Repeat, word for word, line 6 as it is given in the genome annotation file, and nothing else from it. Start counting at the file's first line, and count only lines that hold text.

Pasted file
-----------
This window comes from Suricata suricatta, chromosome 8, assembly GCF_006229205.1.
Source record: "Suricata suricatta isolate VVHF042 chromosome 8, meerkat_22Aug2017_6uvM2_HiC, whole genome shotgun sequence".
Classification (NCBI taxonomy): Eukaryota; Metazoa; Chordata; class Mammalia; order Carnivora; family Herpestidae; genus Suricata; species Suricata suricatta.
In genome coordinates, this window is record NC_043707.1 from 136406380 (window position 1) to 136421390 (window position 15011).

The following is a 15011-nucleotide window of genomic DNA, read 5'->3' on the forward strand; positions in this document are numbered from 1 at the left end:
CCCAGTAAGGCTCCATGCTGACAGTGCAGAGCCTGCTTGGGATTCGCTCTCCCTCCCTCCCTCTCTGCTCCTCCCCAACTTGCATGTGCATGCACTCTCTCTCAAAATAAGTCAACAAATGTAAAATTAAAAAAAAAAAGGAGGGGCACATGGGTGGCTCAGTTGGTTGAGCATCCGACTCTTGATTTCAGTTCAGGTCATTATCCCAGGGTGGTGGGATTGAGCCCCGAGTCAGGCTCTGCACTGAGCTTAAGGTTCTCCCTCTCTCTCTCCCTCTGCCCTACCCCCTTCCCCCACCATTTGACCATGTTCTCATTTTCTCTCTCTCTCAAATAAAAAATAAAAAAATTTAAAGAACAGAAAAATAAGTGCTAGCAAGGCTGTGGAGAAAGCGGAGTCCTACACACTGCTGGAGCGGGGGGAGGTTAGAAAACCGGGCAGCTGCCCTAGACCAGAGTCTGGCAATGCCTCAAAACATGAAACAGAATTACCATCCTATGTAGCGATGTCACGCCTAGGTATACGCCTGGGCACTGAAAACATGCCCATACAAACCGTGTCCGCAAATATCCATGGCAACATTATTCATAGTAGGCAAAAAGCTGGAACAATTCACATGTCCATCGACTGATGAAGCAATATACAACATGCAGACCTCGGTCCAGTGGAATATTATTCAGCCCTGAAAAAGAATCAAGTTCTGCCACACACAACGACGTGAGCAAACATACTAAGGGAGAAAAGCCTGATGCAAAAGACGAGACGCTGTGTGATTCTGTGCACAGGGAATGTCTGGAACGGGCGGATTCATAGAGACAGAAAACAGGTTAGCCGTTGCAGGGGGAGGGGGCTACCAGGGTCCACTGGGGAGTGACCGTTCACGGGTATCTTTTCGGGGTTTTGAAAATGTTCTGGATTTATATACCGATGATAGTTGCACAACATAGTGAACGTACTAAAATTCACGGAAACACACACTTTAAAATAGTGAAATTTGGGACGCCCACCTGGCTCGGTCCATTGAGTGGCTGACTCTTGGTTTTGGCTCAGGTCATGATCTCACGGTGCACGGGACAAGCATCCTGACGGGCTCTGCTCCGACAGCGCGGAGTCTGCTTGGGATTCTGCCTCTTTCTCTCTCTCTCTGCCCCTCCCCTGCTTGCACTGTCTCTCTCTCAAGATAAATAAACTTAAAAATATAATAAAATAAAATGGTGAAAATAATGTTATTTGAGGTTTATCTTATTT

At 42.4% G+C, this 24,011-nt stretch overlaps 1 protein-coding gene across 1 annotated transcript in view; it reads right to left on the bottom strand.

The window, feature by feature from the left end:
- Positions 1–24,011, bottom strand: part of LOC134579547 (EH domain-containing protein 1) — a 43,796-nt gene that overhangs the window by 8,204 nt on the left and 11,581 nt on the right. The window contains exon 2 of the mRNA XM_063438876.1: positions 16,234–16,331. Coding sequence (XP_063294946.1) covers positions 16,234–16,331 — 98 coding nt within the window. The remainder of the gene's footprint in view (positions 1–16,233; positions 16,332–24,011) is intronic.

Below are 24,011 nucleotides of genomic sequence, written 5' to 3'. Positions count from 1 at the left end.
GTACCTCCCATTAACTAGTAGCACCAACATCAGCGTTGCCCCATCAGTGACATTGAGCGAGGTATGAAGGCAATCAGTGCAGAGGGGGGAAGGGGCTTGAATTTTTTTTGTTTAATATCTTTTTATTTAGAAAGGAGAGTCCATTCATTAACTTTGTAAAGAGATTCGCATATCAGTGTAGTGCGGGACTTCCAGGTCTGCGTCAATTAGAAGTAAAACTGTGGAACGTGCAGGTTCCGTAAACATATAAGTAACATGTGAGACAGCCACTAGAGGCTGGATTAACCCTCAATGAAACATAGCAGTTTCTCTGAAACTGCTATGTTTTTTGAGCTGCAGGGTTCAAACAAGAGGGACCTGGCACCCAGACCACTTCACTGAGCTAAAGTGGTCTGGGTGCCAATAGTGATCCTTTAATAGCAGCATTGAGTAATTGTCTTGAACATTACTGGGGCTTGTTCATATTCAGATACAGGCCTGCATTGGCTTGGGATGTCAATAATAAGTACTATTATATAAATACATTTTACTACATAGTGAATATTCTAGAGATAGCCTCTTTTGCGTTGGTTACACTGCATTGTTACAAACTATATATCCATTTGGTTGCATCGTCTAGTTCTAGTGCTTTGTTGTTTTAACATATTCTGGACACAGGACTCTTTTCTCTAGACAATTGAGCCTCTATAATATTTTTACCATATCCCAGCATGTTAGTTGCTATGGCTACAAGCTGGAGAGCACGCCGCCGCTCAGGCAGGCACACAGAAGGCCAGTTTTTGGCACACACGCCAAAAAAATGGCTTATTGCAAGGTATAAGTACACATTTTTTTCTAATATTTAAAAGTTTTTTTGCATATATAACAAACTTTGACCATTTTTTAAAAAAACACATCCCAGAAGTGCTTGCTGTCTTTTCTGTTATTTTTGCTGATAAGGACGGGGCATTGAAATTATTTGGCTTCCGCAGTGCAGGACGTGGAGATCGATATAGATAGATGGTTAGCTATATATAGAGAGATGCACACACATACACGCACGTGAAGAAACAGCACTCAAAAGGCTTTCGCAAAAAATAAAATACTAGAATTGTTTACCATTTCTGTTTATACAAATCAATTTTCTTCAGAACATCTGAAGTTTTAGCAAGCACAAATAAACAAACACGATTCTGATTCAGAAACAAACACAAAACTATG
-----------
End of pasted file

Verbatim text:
CCCAGTAAGGCTCCATGCTGACAGTGCAGAGCCTGCTTGGGATTCGCTCTCCCTCCCTCCCTCTCTGCTCCTCCCCAACTTGCATGTGCATGCACTCTCTCTCAAAATAAGTCAACAAATGTAAAATTAAAAAAAAAAAGGAGGGGCACATGGGTGGCTCAGTTGGTTGAGCATCCGACTCTTGATTTCAGTTCAGGTCATTATCCCAGGGTGGTGGGATTGAGCCCCGAGTCAGGCTCTGCACTGAGCTTAAGGTTCTCCCTCTCTCTCTCCCTCTGCCCTACCCCCTTCCCCCACCATTTGACCATGTTCTCATTTTCTCTCTCTCTCAAATAAAAAATAAAAAAATTTAAAGAACAGAAAAATAAGTGCTAGCAAGGCTGTGGAGAAAGCGGAGTCCTACACACTGCTGGAGCGGGGGGAGGTTAGAAAACCGGGCAGCTGCCCTAGACCAGAGTCTGGCAATGCCTCAAAACATGAAACAGAATTACCATCCTATGTAGCGATGTCACGCCTAGGTATACGCCTGGGCACTGAAAACATGCCCATACAAACCGTGTCCGCAAATATCCATGGCAACATTATTCATAGTAGGCAAAAAGCTGGAACAATTCACATGTCCATCGACTGATGAAGCAATATACAACATGCAGACCTCGGTCCAGTGGAATATTATTCAGCCCTGAAAAAGAATCAAGTTCTGCCACACACAACGACGTGAGCAAACATACTAAGGGAGAAAAGCCTGATGCAAAAGACGAGACGCTGTGTGATTCTGTGCACAGGGAATGTCTGGAACGGGCGGATTCATAGAGACAGAAAACAGGTTAGCCGTTGCAGGGGGAGGGGGCTACCAGGGTCCACTGGGGAGTGACCGTTCACGGGTATCTTTTCGGGGTTTTGAAAATGTTCTGGATTTATATACCGATGATAGTTGCACAACATAGTGAACGTACTAAAATTCACGGAAACACACACTTTAAAATAGTGAAATTTGGGACGCCCACCTGGCTCGGTCCATTGAGTGGCTGACTCTTGGTTTTGGCTCAGGTCATGATCTCACGGTGCACGGGACAAGCATCCTGACGGGCTCTGCTCCGACAGCGCGGAGTCTGCTTGGGATTCTGCCTCTTTCTCTCTCTCTCTGCCCCTCCCCTGCTTGCACTGTCTCTCTCTCAAGATAAATAAACTTAAAAATATAATAAAATAAAATGGTGAAAATAATGTTATTTGAGGTTTATCTTATTT